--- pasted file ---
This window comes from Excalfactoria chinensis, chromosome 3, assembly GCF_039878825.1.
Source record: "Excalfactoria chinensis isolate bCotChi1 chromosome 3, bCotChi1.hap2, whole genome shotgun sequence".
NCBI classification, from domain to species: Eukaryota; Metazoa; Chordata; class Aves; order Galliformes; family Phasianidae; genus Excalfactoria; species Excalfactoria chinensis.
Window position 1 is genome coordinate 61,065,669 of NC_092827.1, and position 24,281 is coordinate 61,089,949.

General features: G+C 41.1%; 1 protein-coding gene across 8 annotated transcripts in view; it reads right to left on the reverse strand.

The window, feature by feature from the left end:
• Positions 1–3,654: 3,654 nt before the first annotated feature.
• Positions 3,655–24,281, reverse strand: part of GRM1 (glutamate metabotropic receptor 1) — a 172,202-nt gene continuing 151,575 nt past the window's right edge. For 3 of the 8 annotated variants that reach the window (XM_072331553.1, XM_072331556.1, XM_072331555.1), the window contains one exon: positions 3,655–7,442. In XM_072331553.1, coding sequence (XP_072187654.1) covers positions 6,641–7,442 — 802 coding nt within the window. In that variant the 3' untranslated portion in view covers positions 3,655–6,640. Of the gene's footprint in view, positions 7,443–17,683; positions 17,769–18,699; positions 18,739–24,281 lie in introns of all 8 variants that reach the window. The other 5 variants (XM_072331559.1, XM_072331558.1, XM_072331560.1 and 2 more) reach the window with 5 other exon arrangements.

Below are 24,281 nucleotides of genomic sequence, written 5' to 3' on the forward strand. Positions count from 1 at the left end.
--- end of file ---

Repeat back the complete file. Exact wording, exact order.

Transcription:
This window comes from Excalfactoria chinensis, chromosome 3, assembly GCF_039878825.1.
Source record: "Excalfactoria chinensis isolate bCotChi1 chromosome 3, bCotChi1.hap2, whole genome shotgun sequence".
NCBI classification, from domain to species: Eukaryota; Metazoa; Chordata; class Aves; order Galliformes; family Phasianidae; genus Excalfactoria; species Excalfactoria chinensis.
Window position 1 is genome coordinate 61,065,669 of NC_092827.1, and position 24,281 is coordinate 61,089,949.

General features: G+C 41.1%; 1 protein-coding gene across 8 annotated transcripts in view; it reads right to left on the reverse strand.

The window, feature by feature from the left end:
• Positions 1–3,654: 3,654 nt before the first annotated feature.
• Positions 3,655–24,281, reverse strand: part of GRM1 (glutamate metabotropic receptor 1) — a 172,202-nt gene continuing 151,575 nt past the window's right edge. For 3 of the 8 annotated variants that reach the window (XM_072331553.1, XM_072331556.1, XM_072331555.1), the window contains one exon: positions 3,655–7,442. In XM_072331553.1, coding sequence (XP_072187654.1) covers positions 6,641–7,442 — 802 coding nt within the window. In that variant the 3' untranslated portion in view covers positions 3,655–6,640. Of the gene's footprint in view, positions 7,443–17,683; positions 17,769–18,699; positions 18,739–24,281 lie in introns of all 8 variants that reach the window. The other 5 variants (XM_072331559.1, XM_072331558.1, XM_072331560.1 and 2 more) reach the window with 5 other exon arrangements.

Below are 24,281 nucleotides of genomic sequence, written 5' to 3' on the forward strand. Positions count from 1 at the left end.